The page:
2019#35 Readings of the Week6 minutes read | 1100 words by Ruben Berenguel
A flight last Sunday meant I was so sleepy I skipped sending last week’s newsletter… so this week is super-sized. A lot of content about distributed teams I think.
NOTE: Scala, distributed teams and a bit of a random selection. Expect a similar wide range in the future as well. You can check all my weekly readings by checking the tag here. You can also get these as a weekly newsletter by subscribing here.
A Recession Hasn’t Arrived (Yet). Here’s Where You’ll See It First
The title sounds more exciting than the content, and it’s from The New York Times, so beware the paywall. I think it’s worth remembering the economy has been acting weirdly for a while
The wonders of the suffix tree through the lens of Ukkonen’s Algorithm
Suffix trees are excellent for certain search problems (many documents or large document for a limited amount of patterns or variable patterns). Its dual (many documents or large documents for many patterns) would he Aho-Corasick’s algorithm (or some of its improvements)
The World Has Gone Mad and the System Is Broken
Building on the first article of the week, and also what seems to be clear: the system is flush with stupid money.
If you can get past some of the typos, this is an excellent explanation of homology.
Star Trek: The Next Generation In 40 Hours - Maxistentialism Blog - Medium
I recently re-watched the whole TNG (I think it may have been the 3rd time for me) with my partner. And indeed, watching everything is a bit of a chore: the selection here is what I would have also picked, and I think builds up correctly up to Inner Light.
Monads aren’t as hard as you think
Monads… in Python. And also, well explained. I prefer to think as monads as “containers offering a way to be merged together” (as in… functor… monoid) but the explanation here (and the Python class magic) are good.
Beginners Guide to Columnar File Formats in Spark and Hadoop
In case you don’t know what columnar is (and haven’t watched any of my presentations with animated drawings), read this.
How to Setup AWS Lambda in Scala without any external Library
This seems promising. Lambda everything.
What nobody tells you about documentation
I saw this recently in Twitter (not sure who shared, it was a “Scala person”), and I remembered reading it when it was posted. Since it was before Readings of the Week started, I think it never got shared, so enjoy.
What are Wardley Maps? Using Miro for Wardley Mapping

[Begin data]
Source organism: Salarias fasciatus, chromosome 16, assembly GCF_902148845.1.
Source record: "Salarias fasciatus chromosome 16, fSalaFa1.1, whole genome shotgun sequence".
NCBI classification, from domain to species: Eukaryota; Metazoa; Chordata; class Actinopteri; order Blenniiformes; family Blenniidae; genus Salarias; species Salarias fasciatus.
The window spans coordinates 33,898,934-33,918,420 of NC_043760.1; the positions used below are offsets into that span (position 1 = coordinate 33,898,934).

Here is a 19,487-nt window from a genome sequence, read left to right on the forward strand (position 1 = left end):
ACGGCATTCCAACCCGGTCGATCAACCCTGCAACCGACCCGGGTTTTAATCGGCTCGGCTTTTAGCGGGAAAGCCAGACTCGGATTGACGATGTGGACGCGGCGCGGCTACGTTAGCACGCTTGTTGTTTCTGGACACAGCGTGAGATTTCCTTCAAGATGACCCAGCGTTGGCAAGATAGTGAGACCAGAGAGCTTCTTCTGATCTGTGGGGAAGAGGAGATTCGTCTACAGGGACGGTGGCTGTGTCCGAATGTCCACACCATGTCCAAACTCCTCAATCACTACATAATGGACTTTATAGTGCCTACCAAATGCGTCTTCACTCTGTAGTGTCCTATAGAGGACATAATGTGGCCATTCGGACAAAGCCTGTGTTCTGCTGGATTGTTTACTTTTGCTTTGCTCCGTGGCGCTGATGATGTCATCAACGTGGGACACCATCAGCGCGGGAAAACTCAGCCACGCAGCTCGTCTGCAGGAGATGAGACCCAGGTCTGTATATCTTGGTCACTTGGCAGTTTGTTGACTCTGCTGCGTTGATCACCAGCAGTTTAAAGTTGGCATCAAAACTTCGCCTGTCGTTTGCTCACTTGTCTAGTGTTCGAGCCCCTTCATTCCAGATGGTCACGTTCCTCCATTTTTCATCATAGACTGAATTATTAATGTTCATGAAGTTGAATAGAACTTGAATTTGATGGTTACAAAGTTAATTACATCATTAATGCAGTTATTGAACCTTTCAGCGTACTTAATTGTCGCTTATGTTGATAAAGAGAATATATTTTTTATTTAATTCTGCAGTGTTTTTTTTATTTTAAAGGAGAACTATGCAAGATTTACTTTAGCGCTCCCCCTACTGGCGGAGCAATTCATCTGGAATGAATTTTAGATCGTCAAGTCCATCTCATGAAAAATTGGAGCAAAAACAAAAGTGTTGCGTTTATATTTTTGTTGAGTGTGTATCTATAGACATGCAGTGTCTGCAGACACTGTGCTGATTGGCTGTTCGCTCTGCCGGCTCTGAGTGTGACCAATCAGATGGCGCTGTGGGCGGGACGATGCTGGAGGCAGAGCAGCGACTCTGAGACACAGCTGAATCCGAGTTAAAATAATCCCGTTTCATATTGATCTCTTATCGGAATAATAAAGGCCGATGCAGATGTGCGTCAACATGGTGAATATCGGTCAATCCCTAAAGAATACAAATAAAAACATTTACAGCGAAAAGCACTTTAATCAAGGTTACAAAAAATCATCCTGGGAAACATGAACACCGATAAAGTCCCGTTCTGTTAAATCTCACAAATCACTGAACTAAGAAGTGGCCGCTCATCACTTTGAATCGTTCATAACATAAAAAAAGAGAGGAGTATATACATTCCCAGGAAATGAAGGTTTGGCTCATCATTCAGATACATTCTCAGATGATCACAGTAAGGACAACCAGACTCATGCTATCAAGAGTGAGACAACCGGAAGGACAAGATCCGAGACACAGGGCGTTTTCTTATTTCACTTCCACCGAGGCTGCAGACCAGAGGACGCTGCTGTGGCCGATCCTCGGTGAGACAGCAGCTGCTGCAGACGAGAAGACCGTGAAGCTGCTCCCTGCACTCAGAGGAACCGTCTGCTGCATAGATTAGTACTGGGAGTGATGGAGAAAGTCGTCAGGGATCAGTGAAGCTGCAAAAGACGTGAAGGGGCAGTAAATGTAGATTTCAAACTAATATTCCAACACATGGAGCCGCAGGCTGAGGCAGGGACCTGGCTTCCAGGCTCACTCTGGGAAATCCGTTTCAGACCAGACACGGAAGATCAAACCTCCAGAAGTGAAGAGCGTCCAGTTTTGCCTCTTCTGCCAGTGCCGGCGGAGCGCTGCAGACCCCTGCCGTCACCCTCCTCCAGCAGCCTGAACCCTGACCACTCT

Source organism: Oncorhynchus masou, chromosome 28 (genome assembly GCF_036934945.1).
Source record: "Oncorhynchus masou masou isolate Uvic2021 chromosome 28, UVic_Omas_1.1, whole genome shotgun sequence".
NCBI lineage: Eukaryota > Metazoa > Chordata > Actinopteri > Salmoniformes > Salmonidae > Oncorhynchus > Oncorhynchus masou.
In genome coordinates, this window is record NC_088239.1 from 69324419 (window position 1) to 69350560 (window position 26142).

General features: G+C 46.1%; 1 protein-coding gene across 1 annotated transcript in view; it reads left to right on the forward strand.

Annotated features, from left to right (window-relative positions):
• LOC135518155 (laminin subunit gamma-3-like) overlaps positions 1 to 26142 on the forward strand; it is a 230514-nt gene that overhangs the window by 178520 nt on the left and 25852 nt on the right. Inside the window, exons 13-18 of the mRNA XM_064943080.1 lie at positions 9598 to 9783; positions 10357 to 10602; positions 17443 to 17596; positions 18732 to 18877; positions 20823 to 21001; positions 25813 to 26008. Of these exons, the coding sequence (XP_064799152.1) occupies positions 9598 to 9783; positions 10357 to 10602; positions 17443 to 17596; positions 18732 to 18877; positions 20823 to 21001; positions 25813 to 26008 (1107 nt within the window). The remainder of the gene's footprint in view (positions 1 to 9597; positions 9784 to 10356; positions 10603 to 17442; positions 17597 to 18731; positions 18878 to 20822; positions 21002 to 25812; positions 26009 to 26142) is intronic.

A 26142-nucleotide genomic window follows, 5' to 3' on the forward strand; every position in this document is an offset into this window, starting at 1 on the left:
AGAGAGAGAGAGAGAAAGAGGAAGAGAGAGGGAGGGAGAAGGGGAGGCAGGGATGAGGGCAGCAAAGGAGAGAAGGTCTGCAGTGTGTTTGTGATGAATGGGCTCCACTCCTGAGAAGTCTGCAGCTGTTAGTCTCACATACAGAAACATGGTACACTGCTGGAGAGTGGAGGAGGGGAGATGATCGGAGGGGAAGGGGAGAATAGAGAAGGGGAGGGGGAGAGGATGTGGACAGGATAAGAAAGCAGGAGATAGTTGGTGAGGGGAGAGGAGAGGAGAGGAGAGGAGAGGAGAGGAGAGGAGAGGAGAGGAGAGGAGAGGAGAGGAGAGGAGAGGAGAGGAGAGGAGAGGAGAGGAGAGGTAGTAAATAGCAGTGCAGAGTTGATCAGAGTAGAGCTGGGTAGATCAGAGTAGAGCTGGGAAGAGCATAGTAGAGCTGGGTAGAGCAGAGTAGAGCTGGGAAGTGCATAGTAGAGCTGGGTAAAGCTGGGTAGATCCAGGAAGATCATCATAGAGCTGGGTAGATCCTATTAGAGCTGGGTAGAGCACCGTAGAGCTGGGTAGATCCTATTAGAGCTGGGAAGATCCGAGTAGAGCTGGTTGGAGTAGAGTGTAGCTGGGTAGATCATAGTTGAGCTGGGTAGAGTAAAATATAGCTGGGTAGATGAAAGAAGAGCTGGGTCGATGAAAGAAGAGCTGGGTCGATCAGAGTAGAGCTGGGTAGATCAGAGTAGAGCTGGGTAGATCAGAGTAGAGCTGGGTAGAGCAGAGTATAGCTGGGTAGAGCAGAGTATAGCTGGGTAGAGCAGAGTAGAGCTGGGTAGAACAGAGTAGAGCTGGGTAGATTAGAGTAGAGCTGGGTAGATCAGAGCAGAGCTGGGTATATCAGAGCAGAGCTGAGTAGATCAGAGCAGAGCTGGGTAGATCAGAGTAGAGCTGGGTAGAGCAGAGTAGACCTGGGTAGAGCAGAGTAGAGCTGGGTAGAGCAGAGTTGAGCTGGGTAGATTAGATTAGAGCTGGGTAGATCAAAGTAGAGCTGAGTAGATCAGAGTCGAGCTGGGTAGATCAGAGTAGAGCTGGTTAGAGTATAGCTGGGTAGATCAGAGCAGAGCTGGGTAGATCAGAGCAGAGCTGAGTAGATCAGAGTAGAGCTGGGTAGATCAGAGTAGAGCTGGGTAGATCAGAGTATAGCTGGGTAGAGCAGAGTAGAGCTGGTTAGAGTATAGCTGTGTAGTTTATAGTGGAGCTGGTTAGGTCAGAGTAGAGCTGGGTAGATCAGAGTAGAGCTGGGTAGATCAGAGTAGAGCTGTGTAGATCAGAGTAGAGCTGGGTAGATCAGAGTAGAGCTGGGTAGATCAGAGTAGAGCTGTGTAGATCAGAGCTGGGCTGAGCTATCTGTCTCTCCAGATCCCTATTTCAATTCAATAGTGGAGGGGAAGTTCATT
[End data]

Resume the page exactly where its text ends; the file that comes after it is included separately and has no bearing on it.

I’ve been exploring possible solutions to “remote whiteboard” and Miro seems an excellent proposition. It’s like a better version of LucidCharts, but with real time editing capabilities. Also, Wardley maps, yes. Obviously it’s written by Ben, who is everywhere maps appear 🤣
Three ways to reduce the costs of your HTTP(S) API on AWS
Reducing the size of certificate chain is something we have investigated to speed up SSL interchanges, not for size. But it’s good to read what options are for really high volume systems.
🎬 Grow your own tech leads
Slides of a presentation. Good tips
“My Car does not start when I buy Vanilla Ice Cream”, said a Man to General Motors
Weird bugs are weird.
The Dogs Ate SoftBank’s Money - Bloomberg
Another SoftBank related article. It’s getting even more mad.
An humorous tweet by Netflix CM… Best of the Internet this year. Check the answers.
scala - What’s the difference between => , ()=>, and Unit=>
Good to know if you use Scala.
How a Bottle of Wine Can Help Your Public Speaking
Does not imply drinking it.
How to Make Remote a Success
Remote is hard, any help is welcome
Run for the balls: West Ham team up with Iron Maiden for new kit
I found the headline (and the ukulele bearing) hilarious.
Classic improv technique, but don’t use it with your product owner.
The Product-Minded Software Engineer
Speaking of product owners?
Force Field Analysis
Yet another “change generation” approach to identify leverage points.
The Gambler Who Cracked the Horse-Racing Code
This was a fascinating read.
Monopoly Was Invented to Demonstrate the Evils of Capitalism
Go figure: Monopoly is not what you thought of it.
Progressive Summarization: A Practical Technique for Designing Discoverable Notes
I had read this before, and it can be a bit confusing. TL;DR: get plenty of notes, highlight them later, bold the highlighted material, and if they are still large, summarise the bold.
Tips and tricks for fast Python.
Recording meetup talks on a low budget
This is what we do at PyBCN… because Isra is one of the members of the recording team. We are actually investing in better systems for next year, but as a starter this was excellent.
How “randomizers” are breathing new life into old games
I read about randomisers in a Hillel Wayne article (PROVING GAMES ARE WINNABLE WITH ALLOY, probably the best intro to Alloy ever). This is a more detailed view of what they are than that one though.
How busyness leads to bad decisions
Basically, not having margin (or slack) in your system is a bad idea.
A Distributed Meeting Primer
More remote working things. Sorry, distributed working.
Behind the screens at The Guardian
Details on The Guardian’s tech stack. They are strong in Scala!
“Harbinger households”: neighbourhoods that consistently buy products that get discontinued, buy real-estate that underperforms, and donate to losing political candidates
The paper mentioned in this article is now on my reading list.
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